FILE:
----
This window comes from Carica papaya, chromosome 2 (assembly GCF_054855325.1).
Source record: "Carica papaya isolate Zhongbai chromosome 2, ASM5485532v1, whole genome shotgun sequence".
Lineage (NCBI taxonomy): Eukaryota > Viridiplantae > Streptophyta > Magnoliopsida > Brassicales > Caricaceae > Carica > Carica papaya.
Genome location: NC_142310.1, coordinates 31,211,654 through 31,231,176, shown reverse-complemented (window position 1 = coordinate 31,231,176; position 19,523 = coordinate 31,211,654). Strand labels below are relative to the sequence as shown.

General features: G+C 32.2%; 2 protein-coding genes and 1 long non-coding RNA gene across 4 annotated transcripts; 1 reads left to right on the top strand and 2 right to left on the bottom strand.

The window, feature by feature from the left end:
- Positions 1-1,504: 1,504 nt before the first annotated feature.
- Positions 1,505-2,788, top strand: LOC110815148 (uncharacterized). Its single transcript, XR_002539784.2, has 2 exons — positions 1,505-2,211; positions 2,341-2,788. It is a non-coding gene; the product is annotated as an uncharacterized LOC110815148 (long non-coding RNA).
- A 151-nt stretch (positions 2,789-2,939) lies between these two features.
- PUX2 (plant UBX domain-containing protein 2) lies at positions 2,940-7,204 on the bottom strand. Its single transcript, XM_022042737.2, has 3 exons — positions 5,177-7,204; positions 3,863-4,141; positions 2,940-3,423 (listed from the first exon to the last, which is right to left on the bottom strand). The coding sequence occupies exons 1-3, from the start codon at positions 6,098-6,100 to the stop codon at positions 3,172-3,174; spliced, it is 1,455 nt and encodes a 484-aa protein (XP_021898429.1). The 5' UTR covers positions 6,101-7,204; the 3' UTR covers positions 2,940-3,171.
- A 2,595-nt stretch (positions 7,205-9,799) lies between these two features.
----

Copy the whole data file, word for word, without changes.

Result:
This window comes from Carica papaya, chromosome 2 (assembly GCF_054855325.1).
Source record: "Carica papaya isolate Zhongbai chromosome 2, ASM5485532v1, whole genome shotgun sequence".
Lineage (NCBI taxonomy): Eukaryota > Viridiplantae > Streptophyta > Magnoliopsida > Brassicales > Caricaceae > Carica > Carica papaya.
Genome location: NC_142310.1, coordinates 31,211,654 through 31,231,176, shown reverse-complemented (window position 1 = coordinate 31,231,176; position 19,523 = coordinate 31,211,654). Strand labels below are relative to the sequence as shown.

General features: G+C 32.2%; 2 protein-coding genes and 1 long non-coding RNA gene across 4 annotated transcripts; 1 reads left to right on the top strand and 2 right to left on the bottom strand.

The window, feature by feature from the left end:
- Positions 1-1,504: 1,504 nt before the first annotated feature.
- Positions 1,505-2,788, top strand: LOC110815148 (uncharacterized). Its single transcript, XR_002539784.2, has 2 exons — positions 1,505-2,211; positions 2,341-2,788. It is a non-coding gene; the product is annotated as an uncharacterized LOC110815148 (long non-coding RNA).
- A 151-nt stretch (positions 2,789-2,939) lies between these two features.
- PUX2 (plant UBX domain-containing protein 2) lies at positions 2,940-7,204 on the bottom strand. Its single transcript, XM_022042737.2, has 3 exons — positions 5,177-7,204; positions 3,863-4,141; positions 2,940-3,423 (listed from the first exon to the last, which is right to left on the bottom strand). The coding sequence occupies exons 1-3, from the start codon at positions 6,098-6,100 to the stop codon at positions 3,172-3,174; spliced, it is 1,455 nt and encodes a 484-aa protein (XP_021898429.1). The 5' UTR covers positions 6,101-7,204; the 3' UTR covers positions 2,940-3,171.
- A 2,595-nt stretch (positions 7,205-9,799) lies between these two features.